Whether it's machine learning or true artificial intelligence, AI is also a common element in many of the innovations we saw at CES.
Artificial intelligence -- and the degree to which we give machines agency over our decision making -- is one of the controversies of our times, so we felt it was only fitting we ask about real-life applications of AI. Both generations are more comfortable with applications of AI that touch on less serious topics, like recommending restaurants or entertainment suggestions.
Predictably, other applications that suggest artificial agency are less comfortable, although interestingly, respondents found it less concerning for AI to diagnose medical conditions than to create a social media personality.
When we peel apart the generations, Millennial Males are more comfortable with AI applications across the board, but in some cases Generation Z females are just as comfortable with AI.
Innovation invariably comes down to data, and the comfort with which people view sharing their data with brands. Both generations are savvy about their data usage and understand the value exchange.
For Millennials, the top two types of data they are comfortable sharing are the location of their phones and everything they have bought in the past year -- very transactional.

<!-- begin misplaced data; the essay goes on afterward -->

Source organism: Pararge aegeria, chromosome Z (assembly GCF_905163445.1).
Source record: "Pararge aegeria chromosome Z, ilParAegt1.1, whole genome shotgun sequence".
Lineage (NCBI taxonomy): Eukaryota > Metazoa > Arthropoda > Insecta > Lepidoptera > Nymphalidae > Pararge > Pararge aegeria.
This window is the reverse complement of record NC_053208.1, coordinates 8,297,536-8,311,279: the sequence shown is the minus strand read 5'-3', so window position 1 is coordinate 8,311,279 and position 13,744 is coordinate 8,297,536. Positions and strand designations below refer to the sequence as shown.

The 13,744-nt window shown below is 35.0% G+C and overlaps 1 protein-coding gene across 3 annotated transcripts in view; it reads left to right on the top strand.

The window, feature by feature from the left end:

Gen Z are most comfortable sharing their social media contacts and interestingly, have a far higher comfort level with sharing biometric data like facial recognition and fingerprints.
Jacob Chang, director of insights at Generation Z consultancy JUV Consulting, notes: “Whereas the Millennial generation really value personalization, we (Generation Z) value a seamless user experience that is simple and efficient. Facial recognition technologies allow us to login to apps, access our phones, and do a myriad of things much more quickly. It's ease and speed.”
Neither group are comfortable sharing either their dating history or their DNA, which is not encouraging for innovations like DNA Nudge, who showed their DNA-driven diet and grocery platform at CES this year.
Broadly speaking, much of this is good news for marketers and agencies that are looking to innovation to create better brand experiences.
Both Generation Z and Millennials expect voice assistance, algorithms, and to a point, artificial intelligence as key elements in technology, no matter the application. As long as marketers pay attention to the areas of substantial discomfort -- whether that's AI taking too much agency, or requiring data that's too personal, innovations should be welcomed.
And finally, for those technologies that require deeper biometric personalization to deliver on a great experience, Generation Z will be your earliest and easiest adopters.
CES 2020 was a year of evolution and integration, and the foundational technologies that drive better experiences are becoming more widely accepted across generations. Personally speaking, I'm ready to accept the Sleep Number biometrically monitored temperature controlled bed into my life right now, and I know I'm not the only one!